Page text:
There is a twenty-four hour cycle in drosopholia, or fruit flies. This cycle is controlled by genes per, tim, and dbt which are part of the clock. Clk, cyc, and cry are also clock related genes. The cycle in the fruit fly usually begins at about noon when per, tim, and mRNA levels rise and continues until dawn when per, and tim peak and then decrease (6). Light is a factor in the timing of the circadian clock in fruit flies and is a part of regulating its behavior.
The most well known circadian rhythm is the human sleep cycle. Sleep is controlled by neurotransmitters, which act on neurons in the brainstem and in the spinal cord (1). Signals produced by the SCN travel to different regions of the brain. It regulates other functions associated with the sleep cycle such as body temperature, hormone secretion, urine production, and changes in blood pressure (1). The sleep/wake cycle in humans is dependent on light and temperature. A change in these could shift or disrupt the cycle. External factors that affect the circadian rhythm are called zeitgebers. These could be anything from an alarm clock to meal times.
There are many health problems associated with a disturbance in the sleep circadian rhythm. These can be temporary or due to a lack in the circadian rhythm in the body. These include Seasonal Affective Disorder (SAD) where the rhythm is disturbed due to the change in length of day, delayed sleep phase syndrome (DSPS) which is caused by a circadian rhythm abnormality causing the sufferers body to want to sleep later than normal (3). More temporary problems include jet lag and problems caused to those working late shifts.
Melatonin is an internal factor affecting the circadian clock. Melatonin is produced by the pineal gland and it has a day/night function. It peaks during darkness and lowers during the day. Melatonin has been shown to shift biological rhythms. There is a correlation with the circadian rhythm so melatonin can be used to shift the rhythm in terms of therapeutic measures. This not only includes human health problems but other cycles such as in sheep to control breeding cycles (7).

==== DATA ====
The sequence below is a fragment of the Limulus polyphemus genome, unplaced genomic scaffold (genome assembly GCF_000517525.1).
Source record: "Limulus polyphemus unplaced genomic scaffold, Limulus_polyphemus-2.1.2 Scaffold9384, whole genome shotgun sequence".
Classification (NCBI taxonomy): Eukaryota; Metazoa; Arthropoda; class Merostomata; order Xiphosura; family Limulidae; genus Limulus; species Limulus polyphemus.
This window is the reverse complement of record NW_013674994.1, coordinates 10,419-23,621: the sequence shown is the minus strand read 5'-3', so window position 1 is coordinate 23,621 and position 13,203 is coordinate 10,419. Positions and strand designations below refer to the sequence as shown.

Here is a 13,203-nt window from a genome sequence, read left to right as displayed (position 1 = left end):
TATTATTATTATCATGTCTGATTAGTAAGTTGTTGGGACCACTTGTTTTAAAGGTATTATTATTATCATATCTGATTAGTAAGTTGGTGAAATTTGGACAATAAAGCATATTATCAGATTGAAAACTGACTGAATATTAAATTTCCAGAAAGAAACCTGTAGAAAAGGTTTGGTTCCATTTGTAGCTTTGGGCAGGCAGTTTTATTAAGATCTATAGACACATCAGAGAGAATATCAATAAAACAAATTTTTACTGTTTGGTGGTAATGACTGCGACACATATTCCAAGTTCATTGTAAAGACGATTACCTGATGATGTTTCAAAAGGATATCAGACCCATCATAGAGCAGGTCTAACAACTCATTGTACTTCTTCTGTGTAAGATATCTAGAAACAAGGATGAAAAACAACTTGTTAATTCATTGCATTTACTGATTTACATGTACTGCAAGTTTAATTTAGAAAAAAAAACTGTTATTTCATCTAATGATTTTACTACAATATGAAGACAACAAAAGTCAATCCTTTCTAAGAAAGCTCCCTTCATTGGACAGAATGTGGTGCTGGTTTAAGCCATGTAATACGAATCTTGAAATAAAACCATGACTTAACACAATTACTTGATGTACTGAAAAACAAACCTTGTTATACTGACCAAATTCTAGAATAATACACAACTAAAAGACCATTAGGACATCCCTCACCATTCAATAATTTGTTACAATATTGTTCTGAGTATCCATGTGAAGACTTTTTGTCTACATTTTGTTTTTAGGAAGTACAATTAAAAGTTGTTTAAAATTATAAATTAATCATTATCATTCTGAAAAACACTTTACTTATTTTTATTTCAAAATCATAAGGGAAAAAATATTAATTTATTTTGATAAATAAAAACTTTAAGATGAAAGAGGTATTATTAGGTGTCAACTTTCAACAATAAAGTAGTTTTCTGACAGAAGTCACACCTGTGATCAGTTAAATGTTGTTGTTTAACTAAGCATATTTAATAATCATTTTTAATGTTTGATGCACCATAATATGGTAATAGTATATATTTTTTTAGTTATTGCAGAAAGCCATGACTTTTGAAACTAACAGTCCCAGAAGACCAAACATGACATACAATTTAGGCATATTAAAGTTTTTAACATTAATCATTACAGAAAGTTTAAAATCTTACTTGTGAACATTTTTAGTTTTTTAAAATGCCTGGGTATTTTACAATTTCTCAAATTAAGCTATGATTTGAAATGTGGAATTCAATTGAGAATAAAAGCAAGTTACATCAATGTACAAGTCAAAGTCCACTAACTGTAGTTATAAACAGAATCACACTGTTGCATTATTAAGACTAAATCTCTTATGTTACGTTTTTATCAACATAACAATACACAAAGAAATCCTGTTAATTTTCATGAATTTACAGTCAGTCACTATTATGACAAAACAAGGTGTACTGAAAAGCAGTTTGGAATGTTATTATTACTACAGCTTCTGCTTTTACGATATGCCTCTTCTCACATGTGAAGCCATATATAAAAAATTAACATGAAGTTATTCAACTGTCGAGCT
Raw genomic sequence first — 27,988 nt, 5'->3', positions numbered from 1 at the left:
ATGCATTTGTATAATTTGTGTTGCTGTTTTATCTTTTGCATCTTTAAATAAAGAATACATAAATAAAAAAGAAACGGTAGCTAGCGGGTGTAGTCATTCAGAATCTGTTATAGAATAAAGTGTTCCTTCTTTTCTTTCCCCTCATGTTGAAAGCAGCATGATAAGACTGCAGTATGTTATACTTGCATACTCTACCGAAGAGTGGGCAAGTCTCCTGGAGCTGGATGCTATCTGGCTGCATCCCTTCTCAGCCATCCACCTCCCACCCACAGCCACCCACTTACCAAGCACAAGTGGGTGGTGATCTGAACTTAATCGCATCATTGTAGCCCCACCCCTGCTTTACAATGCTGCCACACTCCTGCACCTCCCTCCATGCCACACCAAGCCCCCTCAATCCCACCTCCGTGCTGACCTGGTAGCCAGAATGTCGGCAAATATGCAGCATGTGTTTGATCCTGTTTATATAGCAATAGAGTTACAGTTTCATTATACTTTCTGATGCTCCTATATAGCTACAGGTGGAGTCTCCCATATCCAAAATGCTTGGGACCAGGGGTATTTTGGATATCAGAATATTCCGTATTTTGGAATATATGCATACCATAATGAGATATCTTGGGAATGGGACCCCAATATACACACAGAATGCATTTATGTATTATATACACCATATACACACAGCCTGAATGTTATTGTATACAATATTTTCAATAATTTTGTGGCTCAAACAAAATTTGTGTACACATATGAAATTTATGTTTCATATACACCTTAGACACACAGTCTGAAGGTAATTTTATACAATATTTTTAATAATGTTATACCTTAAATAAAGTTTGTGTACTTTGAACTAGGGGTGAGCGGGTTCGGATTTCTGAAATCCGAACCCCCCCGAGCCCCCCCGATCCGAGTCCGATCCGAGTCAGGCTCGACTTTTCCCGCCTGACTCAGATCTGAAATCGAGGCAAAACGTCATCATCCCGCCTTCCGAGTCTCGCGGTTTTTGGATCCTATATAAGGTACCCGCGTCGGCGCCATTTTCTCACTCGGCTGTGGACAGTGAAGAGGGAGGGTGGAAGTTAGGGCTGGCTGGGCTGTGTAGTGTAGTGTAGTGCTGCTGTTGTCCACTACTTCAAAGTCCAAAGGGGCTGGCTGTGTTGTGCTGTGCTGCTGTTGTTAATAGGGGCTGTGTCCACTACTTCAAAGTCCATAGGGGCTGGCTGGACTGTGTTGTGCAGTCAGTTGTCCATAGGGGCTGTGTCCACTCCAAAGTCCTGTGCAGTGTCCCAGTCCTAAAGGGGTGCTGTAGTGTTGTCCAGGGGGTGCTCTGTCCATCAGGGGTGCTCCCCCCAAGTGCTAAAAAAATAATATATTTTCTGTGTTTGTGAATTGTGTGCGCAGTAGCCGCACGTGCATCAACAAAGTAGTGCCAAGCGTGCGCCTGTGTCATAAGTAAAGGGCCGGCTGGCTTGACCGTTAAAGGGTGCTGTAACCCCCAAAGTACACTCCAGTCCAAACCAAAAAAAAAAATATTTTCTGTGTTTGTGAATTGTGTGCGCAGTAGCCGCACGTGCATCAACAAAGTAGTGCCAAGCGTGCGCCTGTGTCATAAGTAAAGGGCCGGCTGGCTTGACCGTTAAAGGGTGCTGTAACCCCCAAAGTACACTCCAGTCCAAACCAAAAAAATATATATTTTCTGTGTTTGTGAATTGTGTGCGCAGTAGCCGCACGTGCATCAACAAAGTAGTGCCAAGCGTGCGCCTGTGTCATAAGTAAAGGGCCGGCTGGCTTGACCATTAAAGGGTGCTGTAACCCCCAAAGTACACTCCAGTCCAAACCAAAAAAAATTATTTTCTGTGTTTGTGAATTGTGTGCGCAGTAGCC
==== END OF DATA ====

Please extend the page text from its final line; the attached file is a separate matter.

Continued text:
Circadian rhythms seem to fit the profile of brain equals behavior when looked at through the human perspective. The brain takes in inputs along with signals it creates to create an output. What is left unexplained can be seen when thinking backwards. Are circadian rhythms controlled by the brain if organisms without brains posses them? Cyanobacteria lack brains but still respond to circadian rhythms. Aside from cyanobacteria it can be said that plants have a circadian clock which controls photosynthesis and flowering. If this is true what part of the rhythm is controlled by the brain. Could it be that the basic function of circadian rhythms lacks the need of a brain, which is used for only higher functions of rhythms? If this is so where do the rhythms come from.
WWW Sources1) Brain Basics: Understanding Sleep
11)Gwinner, "Internal Rhythms in Bird Migration". Scientific American. April, 1986.
Comments made prior to 2007
My 3 year old grandson gets up between 5 - 6 AM in the morning regardless of what time he goes to bed. Any suggestions for resetting his biological body clock ... Judith Cephas, 1 January 2008